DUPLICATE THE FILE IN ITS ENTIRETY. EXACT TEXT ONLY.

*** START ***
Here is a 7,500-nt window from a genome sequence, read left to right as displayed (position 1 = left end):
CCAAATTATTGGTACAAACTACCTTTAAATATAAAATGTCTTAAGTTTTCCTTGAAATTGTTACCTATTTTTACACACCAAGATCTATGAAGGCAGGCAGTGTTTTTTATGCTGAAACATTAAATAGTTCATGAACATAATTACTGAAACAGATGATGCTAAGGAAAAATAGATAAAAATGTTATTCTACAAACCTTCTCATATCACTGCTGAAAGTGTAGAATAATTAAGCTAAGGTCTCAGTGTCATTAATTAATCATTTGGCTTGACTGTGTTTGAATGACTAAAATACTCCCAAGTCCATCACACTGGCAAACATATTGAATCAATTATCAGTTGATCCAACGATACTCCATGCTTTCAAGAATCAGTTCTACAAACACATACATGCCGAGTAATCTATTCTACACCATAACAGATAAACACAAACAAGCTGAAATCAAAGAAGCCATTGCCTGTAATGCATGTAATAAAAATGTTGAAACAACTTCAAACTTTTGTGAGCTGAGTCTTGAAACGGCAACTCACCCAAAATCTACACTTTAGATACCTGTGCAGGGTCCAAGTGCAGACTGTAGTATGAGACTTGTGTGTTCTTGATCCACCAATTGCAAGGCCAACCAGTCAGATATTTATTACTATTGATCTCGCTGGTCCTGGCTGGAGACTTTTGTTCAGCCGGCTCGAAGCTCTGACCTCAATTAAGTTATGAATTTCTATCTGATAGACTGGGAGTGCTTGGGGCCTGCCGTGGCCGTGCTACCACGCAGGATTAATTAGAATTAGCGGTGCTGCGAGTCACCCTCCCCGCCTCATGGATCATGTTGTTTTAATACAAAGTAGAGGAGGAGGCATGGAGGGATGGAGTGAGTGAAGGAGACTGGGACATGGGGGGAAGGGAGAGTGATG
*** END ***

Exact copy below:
Here is a 7,500-nt window from a genome sequence, read left to right as displayed (position 1 = left end):
CCAAATTATTGGTACAAACTACCTTTAAATATAAAATGTCTTAAGTTTTCCTTGAAATTGTTACCTATTTTTACACACCAAGATCTATGAAGGCAGGCAGTGTTTTTTATGCTGAAACATTAAATAGTTCATGAACATAATTACTGAAACAGATGATGCTAAGGAAAAATAGATAAAAATGTTATTCTACAAACCTTCTCATATCACTGCTGAAAGTGTAGAATAATTAAGCTAAGGTCTCAGTGTCATTAATTAATCATTTGGCTTGACTGTGTTTGAATGACTAAAATACTCCCAAGTCCATCACACTGGCAAACATATTGAATCAATTATCAGTTGATCCAACGATACTCCATGCTTTCAAGAATCAGTTCTACAAACACATACATGCCGAGTAATCTATTCTACACCATAACAGATAAACACAAACAAGCTGAAATCAAAGAAGCCATTGCCTGTAATGCATGTAATAAAAATGTTGAAACAACTTCAAACTTTTGTGAGCTGAGTCTTGAAACGGCAACTCACCCAAAATCTACACTTTAGATACCTGTGCAGGGTCCAAGTGCAGACTGTAGTATGAGACTTGTGTGTTCTTGATCCACCAATTGCAAGGCCAACCAGTCAGATATTTATTACTATTGATCTCGCTGGTCCTGGCTGGAGACTTTTGTTCAGCCGGCTCGAAGCTCTGACCTCAATTAAGTTATGAATTTCTATCTGATAGACTGGGAGTGCTTGGGGCCTGCCGTGGCCGTGCTACCACGCAGGATTAATTAGAATTAGCGGTGCTGCGAGTCACCCTCCCCGCCTCATGGATCATGTTGTTTTAATACAAAGTAGAGGAGGAGGCATGGAGGGATGGAGTGAGTGAAGGAGACTGGGACATGGGGGGAAGGGAGAGTGATG